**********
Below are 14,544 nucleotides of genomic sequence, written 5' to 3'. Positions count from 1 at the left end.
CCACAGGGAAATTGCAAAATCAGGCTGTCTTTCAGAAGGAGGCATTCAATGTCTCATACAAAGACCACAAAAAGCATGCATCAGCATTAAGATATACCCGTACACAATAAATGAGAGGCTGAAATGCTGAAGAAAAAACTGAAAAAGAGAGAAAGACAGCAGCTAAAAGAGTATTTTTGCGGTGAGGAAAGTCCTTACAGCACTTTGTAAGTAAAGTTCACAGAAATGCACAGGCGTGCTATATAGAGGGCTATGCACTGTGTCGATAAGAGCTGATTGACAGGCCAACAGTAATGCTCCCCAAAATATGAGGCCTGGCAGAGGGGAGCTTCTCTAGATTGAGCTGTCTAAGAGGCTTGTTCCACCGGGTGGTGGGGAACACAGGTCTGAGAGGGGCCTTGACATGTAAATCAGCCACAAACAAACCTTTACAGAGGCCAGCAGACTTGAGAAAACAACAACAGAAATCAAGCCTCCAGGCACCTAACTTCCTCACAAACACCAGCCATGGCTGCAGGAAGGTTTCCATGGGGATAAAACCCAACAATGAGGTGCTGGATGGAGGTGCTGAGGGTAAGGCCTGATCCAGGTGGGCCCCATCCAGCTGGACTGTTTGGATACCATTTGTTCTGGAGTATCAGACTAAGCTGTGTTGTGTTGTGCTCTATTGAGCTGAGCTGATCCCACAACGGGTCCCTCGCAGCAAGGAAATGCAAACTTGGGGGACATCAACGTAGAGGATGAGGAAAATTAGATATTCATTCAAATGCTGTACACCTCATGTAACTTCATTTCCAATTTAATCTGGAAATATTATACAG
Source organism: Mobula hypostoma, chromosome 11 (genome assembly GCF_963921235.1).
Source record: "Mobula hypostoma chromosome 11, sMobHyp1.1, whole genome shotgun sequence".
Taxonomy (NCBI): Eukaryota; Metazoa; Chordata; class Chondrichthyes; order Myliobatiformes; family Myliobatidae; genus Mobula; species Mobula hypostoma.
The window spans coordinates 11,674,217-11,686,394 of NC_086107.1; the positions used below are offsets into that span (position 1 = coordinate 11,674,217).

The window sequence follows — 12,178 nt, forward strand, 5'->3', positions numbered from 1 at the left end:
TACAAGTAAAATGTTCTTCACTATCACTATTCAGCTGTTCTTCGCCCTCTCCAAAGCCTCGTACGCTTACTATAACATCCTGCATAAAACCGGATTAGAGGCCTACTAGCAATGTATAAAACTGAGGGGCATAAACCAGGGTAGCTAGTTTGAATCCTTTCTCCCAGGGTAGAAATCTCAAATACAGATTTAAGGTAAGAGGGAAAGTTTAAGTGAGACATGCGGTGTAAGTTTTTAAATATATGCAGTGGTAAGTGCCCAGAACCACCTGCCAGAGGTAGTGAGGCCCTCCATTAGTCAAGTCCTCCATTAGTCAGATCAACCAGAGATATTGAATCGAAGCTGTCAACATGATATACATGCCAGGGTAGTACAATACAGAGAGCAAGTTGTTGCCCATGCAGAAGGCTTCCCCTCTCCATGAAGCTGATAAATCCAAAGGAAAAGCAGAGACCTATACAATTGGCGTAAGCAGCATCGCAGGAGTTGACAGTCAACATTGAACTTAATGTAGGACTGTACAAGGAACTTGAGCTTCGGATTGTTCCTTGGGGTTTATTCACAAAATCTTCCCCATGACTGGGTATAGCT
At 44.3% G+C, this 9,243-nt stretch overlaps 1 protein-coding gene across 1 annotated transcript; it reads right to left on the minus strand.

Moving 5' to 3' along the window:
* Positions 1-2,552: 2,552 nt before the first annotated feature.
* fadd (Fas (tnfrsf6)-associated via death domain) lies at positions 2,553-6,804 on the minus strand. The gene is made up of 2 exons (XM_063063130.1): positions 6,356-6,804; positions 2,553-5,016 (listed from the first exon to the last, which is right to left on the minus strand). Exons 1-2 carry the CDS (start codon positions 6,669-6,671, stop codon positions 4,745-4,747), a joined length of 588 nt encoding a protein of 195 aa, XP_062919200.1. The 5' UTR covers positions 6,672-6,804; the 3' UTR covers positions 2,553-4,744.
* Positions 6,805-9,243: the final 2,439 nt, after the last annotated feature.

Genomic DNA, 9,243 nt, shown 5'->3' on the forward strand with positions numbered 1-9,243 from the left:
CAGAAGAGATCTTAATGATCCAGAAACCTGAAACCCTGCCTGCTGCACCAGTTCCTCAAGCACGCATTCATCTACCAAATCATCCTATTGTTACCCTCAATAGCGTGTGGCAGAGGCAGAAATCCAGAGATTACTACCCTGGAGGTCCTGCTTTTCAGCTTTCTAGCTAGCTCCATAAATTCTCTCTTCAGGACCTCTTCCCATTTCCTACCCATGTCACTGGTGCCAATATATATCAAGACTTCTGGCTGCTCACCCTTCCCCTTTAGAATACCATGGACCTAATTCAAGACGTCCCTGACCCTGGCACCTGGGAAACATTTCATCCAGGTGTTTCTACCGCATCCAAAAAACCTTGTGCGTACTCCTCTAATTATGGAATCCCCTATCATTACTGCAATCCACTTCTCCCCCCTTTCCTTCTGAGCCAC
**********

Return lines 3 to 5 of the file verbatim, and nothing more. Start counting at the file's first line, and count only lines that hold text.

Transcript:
Source organism: Mobula hypostoma, chromosome 11 (genome assembly GCF_963921235.1).
Source record: "Mobula hypostoma chromosome 11, sMobHyp1.1, whole genome shotgun sequence".
Taxonomy (NCBI): Eukaryota; Metazoa; Chordata; class Chondrichthyes; order Myliobatiformes; family Myliobatidae; genus Mobula; species Mobula hypostoma.